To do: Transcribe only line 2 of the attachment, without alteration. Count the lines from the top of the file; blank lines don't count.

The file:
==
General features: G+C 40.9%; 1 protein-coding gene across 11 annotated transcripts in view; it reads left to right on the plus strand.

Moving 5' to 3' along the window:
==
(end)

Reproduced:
Moving 5' to 3' along the window: